Washington, Nov 21 : The most popular video sharing website YouTube is flooded with more than 3000 "How to Cheat" videos.
These videos have been suggesting different ways to cheat in a test.
Some of them showing how to use elastic bands, others get creative with clothing. The most sophisticated turn soda bottle wrappers into detailed cheat sheets.
The cheat videos have been encouraging bad behaviour in otherwise good kids.
Texas college freshman "Kiki" (fake name) hopes to become an online star with her "How to Cheat on a Test" video.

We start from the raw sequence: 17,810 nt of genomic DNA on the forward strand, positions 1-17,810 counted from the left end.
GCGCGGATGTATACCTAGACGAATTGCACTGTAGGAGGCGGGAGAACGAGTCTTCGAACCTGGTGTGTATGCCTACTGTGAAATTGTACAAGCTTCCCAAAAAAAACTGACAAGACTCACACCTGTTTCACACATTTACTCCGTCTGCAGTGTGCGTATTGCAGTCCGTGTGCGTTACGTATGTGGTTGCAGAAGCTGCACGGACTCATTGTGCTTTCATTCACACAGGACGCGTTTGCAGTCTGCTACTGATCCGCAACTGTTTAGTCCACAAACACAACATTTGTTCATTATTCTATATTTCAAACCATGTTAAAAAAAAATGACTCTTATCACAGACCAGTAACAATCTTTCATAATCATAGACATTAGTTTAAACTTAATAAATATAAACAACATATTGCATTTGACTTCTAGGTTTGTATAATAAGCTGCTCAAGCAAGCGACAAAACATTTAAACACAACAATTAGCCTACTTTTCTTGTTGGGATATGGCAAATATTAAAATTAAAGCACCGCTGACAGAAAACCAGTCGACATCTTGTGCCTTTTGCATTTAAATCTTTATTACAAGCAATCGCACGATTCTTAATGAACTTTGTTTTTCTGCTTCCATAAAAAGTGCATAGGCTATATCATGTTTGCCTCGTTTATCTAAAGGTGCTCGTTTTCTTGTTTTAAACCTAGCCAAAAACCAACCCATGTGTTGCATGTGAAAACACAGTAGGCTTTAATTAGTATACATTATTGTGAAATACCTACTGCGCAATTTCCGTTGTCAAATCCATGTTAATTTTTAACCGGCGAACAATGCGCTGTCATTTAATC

"This method of cheating, it will work," CBS News quoted her as saying in her said in her online video.
"It's a 21st-Century form of showing your friends how cool you are," said John Palfrey, the author of a book about the digital generation.
A ninth-grader from New Jersey, who call "James," (also a fake name) posted a series of cheat videos and has no apologies to make.
On being asked if he worries about the consequence later he said, "I think it might, if people figure out this is me. But if they don't, I think it's fine."
YouTube itself doesn't screen for immoral or illegal behaviours, making it easy for adolescents to indulge their worst impulses.